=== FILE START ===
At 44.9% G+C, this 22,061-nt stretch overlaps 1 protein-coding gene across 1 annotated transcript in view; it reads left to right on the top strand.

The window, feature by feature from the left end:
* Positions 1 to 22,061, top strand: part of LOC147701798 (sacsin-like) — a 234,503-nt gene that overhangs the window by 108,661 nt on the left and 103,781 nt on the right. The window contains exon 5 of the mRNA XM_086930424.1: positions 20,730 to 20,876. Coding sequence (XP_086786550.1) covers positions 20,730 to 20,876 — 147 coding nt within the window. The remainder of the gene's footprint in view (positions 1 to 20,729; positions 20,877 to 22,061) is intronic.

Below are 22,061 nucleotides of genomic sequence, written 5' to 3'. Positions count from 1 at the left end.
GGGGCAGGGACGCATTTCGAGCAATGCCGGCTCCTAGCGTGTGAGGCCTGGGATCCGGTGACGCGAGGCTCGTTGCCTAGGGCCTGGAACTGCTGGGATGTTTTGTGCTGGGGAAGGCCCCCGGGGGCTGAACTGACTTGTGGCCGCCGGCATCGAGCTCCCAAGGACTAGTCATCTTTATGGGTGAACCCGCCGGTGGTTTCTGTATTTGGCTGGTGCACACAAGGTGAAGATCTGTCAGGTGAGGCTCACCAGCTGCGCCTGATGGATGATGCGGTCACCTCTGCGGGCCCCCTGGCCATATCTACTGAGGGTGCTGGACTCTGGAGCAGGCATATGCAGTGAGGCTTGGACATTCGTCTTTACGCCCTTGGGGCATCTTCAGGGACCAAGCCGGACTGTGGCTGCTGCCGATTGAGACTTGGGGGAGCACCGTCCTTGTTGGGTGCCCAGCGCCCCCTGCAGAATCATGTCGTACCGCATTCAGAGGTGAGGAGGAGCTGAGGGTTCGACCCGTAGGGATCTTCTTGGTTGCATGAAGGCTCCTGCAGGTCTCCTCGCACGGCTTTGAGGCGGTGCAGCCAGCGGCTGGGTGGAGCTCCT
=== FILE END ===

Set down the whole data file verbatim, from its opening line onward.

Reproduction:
At 44.9% G+C, this 22,061-nt stretch overlaps 1 protein-coding gene across 1 annotated transcript in view; it reads left to right on the top strand.

The window, feature by feature from the left end:
* Positions 1 to 22,061, top strand: part of LOC147701798 (sacsin-like) — a 234,503-nt gene that overhangs the window by 108,661 nt on the left and 103,781 nt on the right. The window contains exon 5 of the mRNA XM_086930424.1: positions 20,730 to 20,876. Coding sequence (XP_086786550.1) covers positions 20,730 to 20,876 — 147 coding nt within the window. The remainder of the gene's footprint in view (positions 1 to 20,729; positions 20,877 to 22,061) is intronic.

Below are 22,061 nucleotides of genomic sequence, written 5' to 3'. Positions count from 1 at the left end.
GGGGCAGGGACGCATTTCGAGCAATGCCGGCTCCTAGCGTGTGAGGCCTGGGATCCGGTGACGCGAGGCTCGTTGCCTAGGGCCTGGAACTGCTGGGATGTTTTGTGCTGGGGAAGGCCCCCGGGGGCTGAACTGACTTGTGGCCGCCGGCATCGAGCTCCCAAGGACTAGTCATCTTTATGGGTGAACCCGCCGGTGGTTTCTGTATTTGGCTGGTGCACACAAGGTGAAGATCTGTCAGGTGAGGCTCACCAGCTGCGCCTGATGGATGATGCGGTCACCTCTGCGGGCCCCCTGGCCATATCTACTGAGGGTGCTGGACTCTGGAGCAGGCATATGCAGTGAGGCTTGGACATTCGTCTTTACGCCCTTGGGGCATCTTCAGGGACCAAGCCGGACTGTGGCTGCTGCCGATTGAGACTTGGGGGAGCACCGTCCTTGTTGGGTGCCCAGCGCCCCCTGCAGAATCATGTCGTACCGCATTCAGAGGTGAGGAGGAGCTGAGGGTTCGACCCGTAGGGATCTTCTTGGTTGCATGAAGGCTCCTGCAGGTCTCCTCGCACGGCTTTGAGGCGGTGCAGCCAGCGGCTGGGTGGAGCTCCT